It too also has the same background de-focus ability, and it seems to work better than Samsung's option in our early tests. However, we've got some qualms over the snapper; while it's immensely powerful, on the Xperia Z1 it wasn't the best in low light, introducing a lot of noise to the pics.
Given the Xperia Z2 hasn't been overly upgraded in this area, we're worried the same thing will be happening again - but we'll give Sony the benefit of the doubt. Plus it's also added in the same slo-mo video ability that Apple did with the iPhone 5S (although Sony is calling it TimeShift video), so at least there's new stuff to play with.
On top of that, both phones are able to shoot in 4K, which is probably more of a gimmick than anything else at this point - Sony is highlighting how it will allow you to zoom into the footage and still have Full HD sharpness, but that sounds like it could be hard to actually achieve.
This is where things get a little more friendly for Samsung, depending on your viewpoint. The Galaxy S5 has a lot of new features in the health and fitness arena - not least the fact it actually packs a heart rate sensor on the phone itself, nestled just below the camera.
It's something fun to show off in the pub, and does actually work... although because it only will read your pulse when you ask it to, it won't be great at showing long term health benefits as you'll probably forget to do it on some days. Much better would have been the phone to monitor your heart rate whenever you picked up the phone somehow, and allowed for a daily average.
But there's more too: the S Health app is better than ever at tracking your activity, can give more info about your dietary habits and will offer the most information about your surroundings (it's even able to monitor humidity).
Samsung has also pulled another feature into the mix by using a fingerprint scanner – it's not as good as Apple's implementation, simply because it needs a press and a swipe to enable, but it's more feature packed thanks to being able to safeguard certain areas of the phone.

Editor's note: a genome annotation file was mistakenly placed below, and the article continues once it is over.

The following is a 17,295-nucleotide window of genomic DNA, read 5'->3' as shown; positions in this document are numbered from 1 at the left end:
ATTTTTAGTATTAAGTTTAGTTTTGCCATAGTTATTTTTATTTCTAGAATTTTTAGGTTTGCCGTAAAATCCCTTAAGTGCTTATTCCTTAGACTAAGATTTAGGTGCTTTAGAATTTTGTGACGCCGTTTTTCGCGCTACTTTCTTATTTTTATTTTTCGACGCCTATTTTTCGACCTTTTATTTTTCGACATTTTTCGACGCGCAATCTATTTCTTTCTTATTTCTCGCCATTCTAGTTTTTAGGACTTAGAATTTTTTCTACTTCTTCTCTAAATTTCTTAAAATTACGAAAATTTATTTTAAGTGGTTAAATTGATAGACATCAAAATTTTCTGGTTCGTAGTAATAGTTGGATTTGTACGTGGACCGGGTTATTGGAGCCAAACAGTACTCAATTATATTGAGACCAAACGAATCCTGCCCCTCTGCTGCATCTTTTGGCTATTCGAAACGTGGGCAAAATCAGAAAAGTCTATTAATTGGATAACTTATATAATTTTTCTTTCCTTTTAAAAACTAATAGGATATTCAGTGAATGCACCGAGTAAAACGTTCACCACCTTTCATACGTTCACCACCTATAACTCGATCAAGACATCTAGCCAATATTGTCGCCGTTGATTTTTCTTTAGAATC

The South Korean brand has also signed a deal with PayPal to let you securely pay for things online using your biometric data from your digit – although we're awaiting information on whether this will apply to all websites that run the payment method, or just those that opt in.
Sony, on the other hand, has focused on making a strong and easy to use phone, devoid of a real headline extra beyond, perhaps, the 4K video recording and waterproof, well-polished body.
It's also running MHL 3.0, which is actually a nifty feature because it supports 4K video and 7.1 surround sound… it might be ahead of the curve, but that's fully where we like our technology to sit.
If you're thinking you're going to choose one of these phones based on whichever is cheaper, then chances are you're going to be out of luck. Both are being offered for the same price SIM free (sadly right at the very top end of the price spectrum) and while we don't have much in the way of contract prices, we've been reliably informed that both will sit at the top of the price tree.
That makes a lot of sense given they're the flagship devices for their brands, and we expect the New HTC One / M8 to follow the same structure when it appears.
So there you have it – two phones packed to the rafters with new features. The only question is whether you fancy one that's more sleek and refined, that eschews headline features to create a more dependable package, or one that gives you power, functionality and new options to move the smartphone message on.
We'll leave you to work out which is which.